Katy on the cover of the 1984 Comic Book Price Guide. Artist: Bill Woggon.


Medium: Comic Books
Published by: MLJ/Archie Comics
First Appeared: 1945
Creator: Bill Woggon
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In 1945, the superhero genre, which had sustained comic books almost since the beginning, was falling out of favor, and many publishers were starting to cast about for …

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… new trends to replace them. But at MLJ/Archie Comics, they'd already found the style that would sustain the company for the second half of the 20th century and into the 21st — light humor, designed to appeal to teens. It was in this environment that Katy Keene made her first appearance.

She debuted in Wilbur Comics #5, dated Summer, 1945. She occupied only the back pages, however. The star of the book was such a perfect duplicate of the company's flagship character, Archie (tho he actually debuted three months earlier), that the publisher occasionally recycled "Archie" stories as "Wilbur" stories, with only the names changed. Katy continued for a few years as a back-up feature in comics headlined by Archie and his knock-offs before getting her own title in 1949.

Katy is the best-known creation of cartoonist Bill Woggon, who depicted her high-fashion world in a style that glittered so brightly, you could almost read it in the dark. A couple of Katy's contemporaries, Patsy Walker and Millie the Model, may have outlasted her, but in her time, nobody doubted Katy was the queen of glamorous comic book women.

What made her so, perhaps as much as Woggon's work, was her habit of using clothing designed by her fans. Every page of every story contained notes crediting readers for what she and her supporting characters were wearing — and to make sure there were a lot of them, she changed clothes constantly. She'd star in costume movies, do modeling gigs, dither about what to wear on a date … Readers got to see Katy and her friends in a dazzling array of outfits, and the Woggon touch made them all gorgeous.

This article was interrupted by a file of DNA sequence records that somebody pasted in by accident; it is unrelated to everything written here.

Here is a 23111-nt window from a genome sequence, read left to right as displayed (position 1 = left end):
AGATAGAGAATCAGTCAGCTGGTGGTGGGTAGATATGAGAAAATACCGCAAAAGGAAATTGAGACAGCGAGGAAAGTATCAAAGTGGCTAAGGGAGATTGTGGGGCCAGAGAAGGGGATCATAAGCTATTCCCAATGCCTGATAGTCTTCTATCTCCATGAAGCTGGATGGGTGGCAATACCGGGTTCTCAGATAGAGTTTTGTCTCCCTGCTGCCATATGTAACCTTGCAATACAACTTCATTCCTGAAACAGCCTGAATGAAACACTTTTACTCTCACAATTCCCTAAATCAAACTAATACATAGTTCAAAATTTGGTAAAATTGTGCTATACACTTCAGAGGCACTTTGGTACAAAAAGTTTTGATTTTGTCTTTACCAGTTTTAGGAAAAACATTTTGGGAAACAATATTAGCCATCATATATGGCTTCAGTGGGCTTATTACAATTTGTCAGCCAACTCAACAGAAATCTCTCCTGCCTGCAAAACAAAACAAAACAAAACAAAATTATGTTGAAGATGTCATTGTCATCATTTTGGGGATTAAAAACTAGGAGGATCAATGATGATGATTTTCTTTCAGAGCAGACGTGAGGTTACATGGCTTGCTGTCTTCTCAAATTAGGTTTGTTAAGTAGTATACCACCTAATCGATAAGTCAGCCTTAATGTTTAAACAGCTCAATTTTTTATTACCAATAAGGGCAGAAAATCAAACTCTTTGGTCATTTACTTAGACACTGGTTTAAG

All through the 1950s, Katy appeared not just in her own book, but also in the back pages of Laugh and Pep Comics, giant comics like Katy Keene Pinup Parade, and occasional issues of Archie Giant Series Magazine. But in 1961, it all came to an end. Superheroes were back, and other characters had a harder time sustaining themselves. Woggon went on to less stellar features, such as Dell's Millie the Lovable Monster, and retired from comics shortly after.

In 1978, blow-ups of Katy's comics covers were used as a nostalgic backdrop in the window of Saks Fifth Avenue. This led to a revival of interest. Before long, she was the subject of a regularly-published fanzine; and in 1983, her comic book was revived. At first, the comic was filled with reprints of Woggon's 1950s artwork; but later, other artists, including Dan DeCarlo (creator of Josie and co-creator of Sabrina) and John Lucas (who for years had claimed to be Katy's #1 fan), began crafting new stories — with new fashions sent in by a new generation of readers. The revival lasted until 1990.

Today, Katy Keene is not one of the Archie Comics superstars — but she sometimes occupies a corner of the company's Web site, as do The Black Hood, The Jaguar and other characters the company doesn't emphasize, but still wants to keep at least in the corner of the public eye. Also, John Lucas does occasional paper doll projects with the character. From 2006-07, she had a few stories in the back pages of Archie & Friends.

And to this day, readers send in clothing designs for her.


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Text ©2000-06 Donald D. Markstein. Art © Archie Comics.